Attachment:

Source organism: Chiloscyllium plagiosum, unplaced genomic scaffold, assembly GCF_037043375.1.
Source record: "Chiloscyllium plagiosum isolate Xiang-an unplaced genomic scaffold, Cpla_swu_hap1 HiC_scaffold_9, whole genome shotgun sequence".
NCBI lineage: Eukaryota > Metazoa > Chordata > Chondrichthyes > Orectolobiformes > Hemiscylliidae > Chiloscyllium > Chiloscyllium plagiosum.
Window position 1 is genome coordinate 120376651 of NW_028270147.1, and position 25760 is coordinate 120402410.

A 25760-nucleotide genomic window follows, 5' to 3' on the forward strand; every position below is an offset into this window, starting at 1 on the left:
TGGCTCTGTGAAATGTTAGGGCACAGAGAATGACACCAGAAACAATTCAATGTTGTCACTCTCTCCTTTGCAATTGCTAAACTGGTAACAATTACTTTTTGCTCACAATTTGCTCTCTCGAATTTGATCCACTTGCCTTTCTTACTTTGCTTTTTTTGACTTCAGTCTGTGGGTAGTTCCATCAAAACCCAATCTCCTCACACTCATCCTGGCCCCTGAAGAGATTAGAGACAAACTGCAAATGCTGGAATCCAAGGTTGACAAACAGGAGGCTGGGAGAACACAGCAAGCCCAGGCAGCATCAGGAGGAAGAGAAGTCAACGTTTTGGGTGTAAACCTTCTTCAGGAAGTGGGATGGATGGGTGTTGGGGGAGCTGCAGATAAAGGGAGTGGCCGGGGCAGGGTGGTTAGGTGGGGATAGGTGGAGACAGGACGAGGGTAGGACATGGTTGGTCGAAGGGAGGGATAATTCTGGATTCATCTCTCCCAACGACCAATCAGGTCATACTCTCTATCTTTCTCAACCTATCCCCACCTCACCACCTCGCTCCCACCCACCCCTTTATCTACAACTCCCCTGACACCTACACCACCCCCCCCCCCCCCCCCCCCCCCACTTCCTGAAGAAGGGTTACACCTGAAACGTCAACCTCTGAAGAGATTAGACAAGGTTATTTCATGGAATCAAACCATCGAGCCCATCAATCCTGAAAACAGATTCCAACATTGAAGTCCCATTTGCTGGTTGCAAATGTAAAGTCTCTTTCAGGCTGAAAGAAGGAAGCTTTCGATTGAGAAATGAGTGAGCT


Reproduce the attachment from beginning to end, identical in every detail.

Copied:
Source organism: Chiloscyllium plagiosum, unplaced genomic scaffold, assembly GCF_037043375.1.
Source record: "Chiloscyllium plagiosum isolate Xiang-an unplaced genomic scaffold, Cpla_swu_hap1 HiC_scaffold_9, whole genome shotgun sequence".
NCBI lineage: Eukaryota > Metazoa > Chordata > Chondrichthyes > Orectolobiformes > Hemiscylliidae > Chiloscyllium > Chiloscyllium plagiosum.
Window position 1 is genome coordinate 120376651 of NW_028270147.1, and position 25760 is coordinate 120402410.

A 25760-nucleotide genomic window follows, 5' to 3' on the forward strand; every position below is an offset into this window, starting at 1 on the left:
TGGCTCTGTGAAATGTTAGGGCACAGAGAATGACACCAGAAACAATTCAATGTTGTCACTCTCTCCTTTGCAATTGCTAAACTGGTAACAATTACTTTTTGCTCACAATTTGCTCTCTCGAATTTGATCCACTTGCCTTTCTTACTTTGCTTTTTTTGACTTCAGTCTGTGGGTAGTTCCATCAAAACCCAATCTCCTCACACTCATCCTGGCCCCTGAAGAGATTAGAGACAAACTGCAAATGCTGGAATCCAAGGTTGACAAACAGGAGGCTGGGAGAACACAGCAAGCCCAGGCAGCATCAGGAGGAAGAGAAGTCAACGTTTTGGGTGTAAACCTTCTTCAGGAAGTGGGATGGATGGGTGTTGGGGGAGCTGCAGATAAAGGGAGTGGCCGGGGCAGGGTGGTTAGGTGGGGATAGGTGGAGACAGGACGAGGGTAGGACATGGTTGGTCGAAGGGAGGGATAATTCTGGATTCATCTCTCCCAACGACCAATCAGGTCATACTCTCTATCTTTCTCAACCTATCCCCACCTCACCACCTCGCTCCCACCCACCCCTTTATCTACAACTCCCCTGACACCTACACCACCCCCCCCCCCCCCCCCCCCCCCACTTCCTGAAGAAGGGTTACACCTGAAACGTCAACCTCTGAAGAGATTAGACAAGGTTATTTCATGGAATCAAACCATCGAGCCCATCAATCCTGAAAACAGATTCCAACATTGAAGTCCCATTTGCTGGTTGCAAATGTAAAGTCTCTTTCAGGCTGAAAGAAGGAAGCTTTCGATTGAGAAATGAGTGAGCT